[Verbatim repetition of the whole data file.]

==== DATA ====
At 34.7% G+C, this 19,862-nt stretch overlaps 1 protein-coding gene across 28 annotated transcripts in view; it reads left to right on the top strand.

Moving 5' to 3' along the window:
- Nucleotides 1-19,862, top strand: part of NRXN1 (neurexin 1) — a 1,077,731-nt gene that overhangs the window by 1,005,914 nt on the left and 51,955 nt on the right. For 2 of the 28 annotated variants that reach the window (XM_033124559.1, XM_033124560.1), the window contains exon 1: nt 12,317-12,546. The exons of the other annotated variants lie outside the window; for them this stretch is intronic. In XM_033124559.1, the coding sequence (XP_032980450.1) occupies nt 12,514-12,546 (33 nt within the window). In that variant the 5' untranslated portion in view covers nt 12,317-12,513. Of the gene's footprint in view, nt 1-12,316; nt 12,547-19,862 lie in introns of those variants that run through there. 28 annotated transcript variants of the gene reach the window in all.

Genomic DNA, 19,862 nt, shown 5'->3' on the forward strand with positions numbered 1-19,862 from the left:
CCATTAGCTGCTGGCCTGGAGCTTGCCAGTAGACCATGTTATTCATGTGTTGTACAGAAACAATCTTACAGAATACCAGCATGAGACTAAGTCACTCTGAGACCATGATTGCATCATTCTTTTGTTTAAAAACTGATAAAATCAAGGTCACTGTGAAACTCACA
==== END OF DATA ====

At 34.7% G+C, this 19,862-nt stretch overlaps 1 protein-coding gene across 28 annotated transcripts in view; it reads left to right on the top strand.

Moving 5' to 3' along the window:
- Nucleotides 1-19,862, top strand: part of NRXN1 (neurexin 1) — a 1,077,731-nt gene that overhangs the window by 1,005,914 nt on the left and 51,955 nt on the right. For 2 of the 28 annotated variants that reach the window (XM_033124559.1, XM_033124560.1), the window contains exon 1: nt 12,317-12,546. The exons of the other annotated variants lie outside the window; for them this stretch is intronic. In XM_033124559.1, the coding sequence (XP_032980450.1) occupies nt 12,514-12,546 (33 nt within the window). In that variant the 5' untranslated portion in view covers nt 12,317-12,513. Of the gene's footprint in view, nt 1-12,316; nt 12,547-19,862 lie in introns of those variants that run through there. 28 annotated transcript variants of the gene reach the window in all.

Genomic DNA, 19,862 nt, shown 5'->3' on the forward strand with positions numbered 1-19,862 from the left:
CCATTAGCTGCTGGCCTGGAGCTTGCCAGTAGACCATGTTATTCATGTGTTGTACAGAAACAATCTTACAGAATACCAGCATGAGACTAAGTCACTCTGAGACCATGATTGCATCATTCTTTTGTTTAAAAACTGATAAAATCAAGGTCACTGTGAAACTCACA